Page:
San Francisco 49ers at Seattle Seahawks
- Opening Spread: Seahawks -6.5
- Final Spread: Seahawks -1
Reasons for the shift: The line dropped from -6.5 to the -3.5 range early in the week, soon after the public began reacting to the Seahawks’ wild Sunday night loss. It then dipped suddenly in the horse before kickoff, probably because of some late sharp action on the 49ers.
NFL Recap’s play: We jumped on the Seahawks once we saw the line drop safely beneath “oh we goofed off all game and needed a last-second field goal to win” range. This wasn’t our first Seahawks rodeo, folks.
Final Score: Jimmy Garoppolo played poorly before exiting with an ankle injury while Russell Wilson delivered another MVP-caliber performance in a 37-27 Seahawks rout.
Lessons Learned: 1) Never trust Garoppolo in a big game; 2) the only time the Seahawks can be counted upon to have a normal Sunday is when you put money on them having an abnormal Sunday.
New England Patriots at Buffalo Bills
- Opening Spread: Bills -3
- Final Spread: Bills -4.5
Reasons for the shift: Stephon Gilmore’s injuries; Bill Belichick’s late-week talk-radio pity-party may also have been a cue for a few wagerers.
NFL Recap’s play: Sensing that the Bills would get a case of the yips, we were seduced by a +188 Patriots money line instead of the spread.
Final Score: The Patriots covered in a 24-21 loss but missed an opportunity to win outright when Cam Newton fumbled in the red zone in the final seconds (see this game’s own Recap segment).
Lessons Learned: 1) Never get seduced by a money line when you can get 4.5 points, and 2) these are not the Patriots we’ve watched for a generation, and we all need to stop thinking of them as such.
Tennessee Titans at Cincinnati Bengals
- Opening Spread: -3.5
- Final Spread: -7
Reasons for the shift: The Bengals starting offensive line was hobbled for most of the practice week with various injuries.
NFL Recap’s play: We grabbed the Titans -6.5, eliminating the possibility of a push. Seriously, if a tie is like kissing your sister, a push in a Titans-Bengals game is like a hug from a spinster aunt or something.
Final Score: The Bengals capitalized on an early Titans interception and a missed field goal, plus general flatness, to get the ball rolling on a 31-20 upset.
Lessons Learned: No idea. But the Bengals are now 6-2 against the spread in 2020, while the Titans are 2-5.
Los Angeles Chargers at Denver Broncos
- Opening Spread: Pick ‘em
- Final Spread: Chargers -3.5
Reasons for the shift: The opening lines were posted as early as 7 PM Eastern last Sunday when the Chargers were still in a nip-and-tuck battle with the Jacksonville Jaguars, and the snowflakes had not yet settled on the Kansas City Chiefs blowout of the Broncos.
NFL Recap’s play: We felt like the Chargers were a little undervalued. We also wagered this game purely for the purposes of this article.
Final Score: The Chargers took another big lead — 24-3 midway through the third quarter in this case — before losing 31-30 on a Drew Lock touchdown pass to rookie KJ Hamler on the final play of the game.
Lessons Learned: The Chargers have now blown double-digit leads against the New Orleans Saints, Tampa Bay Buccaneers, and the Broncos, and they also let the Jacksonville Jaguars get back in the game against them after taking a 16-0 lead in Week 7. The Chargers are basically the Falcons with a slower fuse; adjust your wagers accordingly.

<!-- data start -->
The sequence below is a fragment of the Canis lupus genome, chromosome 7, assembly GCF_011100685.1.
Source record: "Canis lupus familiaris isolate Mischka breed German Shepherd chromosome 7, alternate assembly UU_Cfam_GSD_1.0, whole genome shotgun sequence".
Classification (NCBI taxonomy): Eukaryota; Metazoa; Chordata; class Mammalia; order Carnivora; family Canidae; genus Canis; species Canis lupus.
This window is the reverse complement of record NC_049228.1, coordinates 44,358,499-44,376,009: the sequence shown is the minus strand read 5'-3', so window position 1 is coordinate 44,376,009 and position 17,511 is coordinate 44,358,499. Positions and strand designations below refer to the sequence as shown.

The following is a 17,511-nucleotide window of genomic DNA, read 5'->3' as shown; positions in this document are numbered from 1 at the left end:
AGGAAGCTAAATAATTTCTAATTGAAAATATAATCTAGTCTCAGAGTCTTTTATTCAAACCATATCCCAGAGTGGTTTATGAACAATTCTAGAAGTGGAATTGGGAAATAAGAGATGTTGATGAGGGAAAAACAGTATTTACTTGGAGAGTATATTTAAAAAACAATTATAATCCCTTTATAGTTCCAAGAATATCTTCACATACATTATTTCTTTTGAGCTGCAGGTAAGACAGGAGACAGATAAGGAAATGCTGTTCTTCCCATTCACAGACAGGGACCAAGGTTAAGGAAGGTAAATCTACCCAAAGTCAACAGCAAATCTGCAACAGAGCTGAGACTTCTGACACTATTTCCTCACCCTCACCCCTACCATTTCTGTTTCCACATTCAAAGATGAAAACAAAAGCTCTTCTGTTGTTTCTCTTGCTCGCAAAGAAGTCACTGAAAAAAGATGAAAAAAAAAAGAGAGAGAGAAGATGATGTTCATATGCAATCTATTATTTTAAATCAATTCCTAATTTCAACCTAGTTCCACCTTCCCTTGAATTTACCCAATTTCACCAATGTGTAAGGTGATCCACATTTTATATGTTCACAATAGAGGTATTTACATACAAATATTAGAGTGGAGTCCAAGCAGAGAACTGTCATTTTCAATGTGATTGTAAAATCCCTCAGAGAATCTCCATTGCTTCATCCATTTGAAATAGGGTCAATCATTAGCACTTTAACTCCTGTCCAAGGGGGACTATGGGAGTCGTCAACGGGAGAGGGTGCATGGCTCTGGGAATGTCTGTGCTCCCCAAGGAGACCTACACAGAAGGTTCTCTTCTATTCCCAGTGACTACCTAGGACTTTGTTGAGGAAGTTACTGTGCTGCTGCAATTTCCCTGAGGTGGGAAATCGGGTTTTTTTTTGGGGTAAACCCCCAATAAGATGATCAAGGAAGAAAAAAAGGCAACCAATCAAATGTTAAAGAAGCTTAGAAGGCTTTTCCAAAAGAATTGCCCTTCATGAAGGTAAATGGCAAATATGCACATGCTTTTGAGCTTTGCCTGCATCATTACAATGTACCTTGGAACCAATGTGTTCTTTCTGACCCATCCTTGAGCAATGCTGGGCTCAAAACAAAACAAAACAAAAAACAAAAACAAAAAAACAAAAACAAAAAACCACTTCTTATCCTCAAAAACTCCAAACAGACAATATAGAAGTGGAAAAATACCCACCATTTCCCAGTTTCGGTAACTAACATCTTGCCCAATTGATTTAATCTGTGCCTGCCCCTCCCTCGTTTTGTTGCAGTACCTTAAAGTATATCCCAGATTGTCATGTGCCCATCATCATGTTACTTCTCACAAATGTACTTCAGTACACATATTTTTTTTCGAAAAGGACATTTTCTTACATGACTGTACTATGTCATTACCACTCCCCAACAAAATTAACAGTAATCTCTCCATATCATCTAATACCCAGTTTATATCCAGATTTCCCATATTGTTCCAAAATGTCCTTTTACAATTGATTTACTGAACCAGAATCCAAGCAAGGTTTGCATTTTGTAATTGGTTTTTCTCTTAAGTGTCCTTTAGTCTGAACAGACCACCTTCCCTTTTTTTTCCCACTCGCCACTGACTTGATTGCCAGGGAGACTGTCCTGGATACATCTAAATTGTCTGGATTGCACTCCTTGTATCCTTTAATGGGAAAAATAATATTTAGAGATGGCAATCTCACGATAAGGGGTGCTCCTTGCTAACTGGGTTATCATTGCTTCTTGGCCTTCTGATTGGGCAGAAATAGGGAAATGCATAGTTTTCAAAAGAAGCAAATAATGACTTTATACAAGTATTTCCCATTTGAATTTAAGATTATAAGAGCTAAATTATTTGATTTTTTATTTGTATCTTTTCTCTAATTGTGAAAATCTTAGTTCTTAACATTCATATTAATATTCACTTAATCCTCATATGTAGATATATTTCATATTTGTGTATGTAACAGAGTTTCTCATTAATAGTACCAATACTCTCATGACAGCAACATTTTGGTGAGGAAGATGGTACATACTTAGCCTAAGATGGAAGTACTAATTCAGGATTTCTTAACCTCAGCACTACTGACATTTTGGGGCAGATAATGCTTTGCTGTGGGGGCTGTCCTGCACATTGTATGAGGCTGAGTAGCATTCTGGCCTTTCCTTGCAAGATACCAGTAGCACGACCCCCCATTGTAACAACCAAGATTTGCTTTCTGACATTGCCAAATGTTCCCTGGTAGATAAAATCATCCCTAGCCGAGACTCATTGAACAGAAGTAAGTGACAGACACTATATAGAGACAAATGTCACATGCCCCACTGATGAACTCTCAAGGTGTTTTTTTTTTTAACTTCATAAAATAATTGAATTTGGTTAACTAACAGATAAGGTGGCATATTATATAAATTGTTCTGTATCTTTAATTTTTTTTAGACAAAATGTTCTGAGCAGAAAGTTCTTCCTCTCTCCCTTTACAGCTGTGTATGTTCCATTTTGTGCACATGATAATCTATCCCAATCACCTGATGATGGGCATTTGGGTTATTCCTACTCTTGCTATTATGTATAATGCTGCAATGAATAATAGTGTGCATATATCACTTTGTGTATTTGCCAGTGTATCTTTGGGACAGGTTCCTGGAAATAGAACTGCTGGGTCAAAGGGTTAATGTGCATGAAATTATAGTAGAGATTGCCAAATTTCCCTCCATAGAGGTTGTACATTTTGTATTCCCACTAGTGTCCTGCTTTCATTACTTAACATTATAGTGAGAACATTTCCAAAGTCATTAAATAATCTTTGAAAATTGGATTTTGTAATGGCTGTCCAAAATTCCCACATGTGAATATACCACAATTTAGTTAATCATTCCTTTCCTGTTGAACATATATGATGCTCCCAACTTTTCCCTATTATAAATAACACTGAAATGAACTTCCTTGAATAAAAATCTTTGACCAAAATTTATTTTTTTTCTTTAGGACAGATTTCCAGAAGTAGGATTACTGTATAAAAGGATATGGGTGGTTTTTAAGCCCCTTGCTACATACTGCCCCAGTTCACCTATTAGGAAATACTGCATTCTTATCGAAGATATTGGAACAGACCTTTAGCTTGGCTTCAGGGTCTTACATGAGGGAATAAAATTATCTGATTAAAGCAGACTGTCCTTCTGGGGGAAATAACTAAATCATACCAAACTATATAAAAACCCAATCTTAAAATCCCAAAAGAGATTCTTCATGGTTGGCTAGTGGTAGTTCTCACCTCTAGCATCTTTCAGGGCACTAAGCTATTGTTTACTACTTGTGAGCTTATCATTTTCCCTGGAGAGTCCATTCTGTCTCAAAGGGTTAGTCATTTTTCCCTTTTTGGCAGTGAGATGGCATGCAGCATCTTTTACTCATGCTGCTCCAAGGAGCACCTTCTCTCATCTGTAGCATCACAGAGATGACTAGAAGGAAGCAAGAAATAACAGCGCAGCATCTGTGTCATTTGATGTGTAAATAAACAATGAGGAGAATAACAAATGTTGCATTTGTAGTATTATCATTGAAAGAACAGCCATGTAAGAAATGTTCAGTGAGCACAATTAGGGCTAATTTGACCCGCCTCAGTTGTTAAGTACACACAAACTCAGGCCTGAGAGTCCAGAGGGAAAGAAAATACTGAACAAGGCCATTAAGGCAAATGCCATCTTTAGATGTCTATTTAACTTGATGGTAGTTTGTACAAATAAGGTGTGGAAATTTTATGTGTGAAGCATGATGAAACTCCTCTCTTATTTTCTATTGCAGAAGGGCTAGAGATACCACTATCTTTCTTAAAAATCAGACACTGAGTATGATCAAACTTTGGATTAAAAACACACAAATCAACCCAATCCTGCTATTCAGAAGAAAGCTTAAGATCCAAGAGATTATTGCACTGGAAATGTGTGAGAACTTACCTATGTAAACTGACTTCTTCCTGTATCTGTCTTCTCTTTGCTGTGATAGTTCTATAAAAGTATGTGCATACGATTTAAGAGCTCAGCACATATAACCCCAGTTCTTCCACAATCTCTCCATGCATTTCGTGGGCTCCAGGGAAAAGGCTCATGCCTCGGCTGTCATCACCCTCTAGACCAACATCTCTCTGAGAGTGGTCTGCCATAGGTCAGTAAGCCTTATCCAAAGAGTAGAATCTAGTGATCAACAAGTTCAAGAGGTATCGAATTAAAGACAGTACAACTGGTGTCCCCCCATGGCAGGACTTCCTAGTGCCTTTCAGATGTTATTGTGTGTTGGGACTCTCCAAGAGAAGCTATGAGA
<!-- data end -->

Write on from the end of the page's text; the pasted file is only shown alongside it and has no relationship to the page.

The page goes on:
Pittsburgh Steelers at Baltimore Ravens
- Opening Spread: Ravens -6.5
- Final Spread: Ravens -3.5
Reasons for the shift: CBs Marlon Humphrey (illness) and Jimmy Smith (Achilles) appeared on the Ravens mid-week injury report; both ended up playing. But the line dipped rapidly after opening, mostly because it was out-of-whack in the first place.
NFL Recap’s play: An undefeated team, plus more than a field goal, in a divisional battle on a blustery day? Yes, please.
Final Score: Steelers 28, Ravens 24. See the separate Recap segment on this game below.
Lessons learned: Don’t overthink a gift of a spread.
Dallas Cowboys at Philadelphia Eagles
- Opening Spread: Eagles -3
- Final Spread: Eagles -11
Reasons for the shift: Andy Dalton (concussion) was ruled out on Friday, forcing the Cowboys to start a quarterback most East Coast bettors assumed was some kid they found making calzones on the boardwalk in Ocean City, New Jersey.
NFL Recap’s play: Oh no, we weren’t touching this madness.
Final Score: Carson Wentz and the Eagles played like they took part in a pregame salvia ritual, but Cowboys third-string quarterback Ben DiNucci only appeared to know about five plays and only two of them were downfield passes. The Eagles slowly bumbled their way to a 23-9 victory.
Lessons Learned: There’s an old adage about betting on a team whose quarterback is making his first NFL start because the public overreacts in the other direction, causing unwarranted 11-point spreads. That adage does not impact third-stringers coached by Mike McCarthy.
New York Jets at Kansas City Chiefs
- Opening Spread: -21
- Final Spread: -20
Reasons for the shift: There wasn’t much of a shift, but how can NFL Week 8 Recap not talk about a 20-point spread in an article about spreads?
Recap’s play: Say what you will about the Jets, but on most weeks, they appear perfectly capable of backdoor-covering a 20-point spread with a meaningless late touchdown or two.
Final Score: The Chiefs futzed around and allowed the score to stay close in the first half, then piled on a pair of second-half touchdowns to force a 35-9 Jets surrender.
Lessons Learned: OK, so Chad Henne replaced Patrick Mahomes with 10:58 left to play. That’s the ideal recipe for a backdoor cover, right? So guess what Adam Gase did? He handed off and just let the clock run on two (2) Jets possessions. Sure, Gase doesn’t care about the spread. But pride? Dignity? Effort? ARRRGH!!!!!
(It’s one thing for Gase to be an awful coach, but it’s another to cost NFL Recap money. We’re gonna remember this, Mister Googly Eyes.)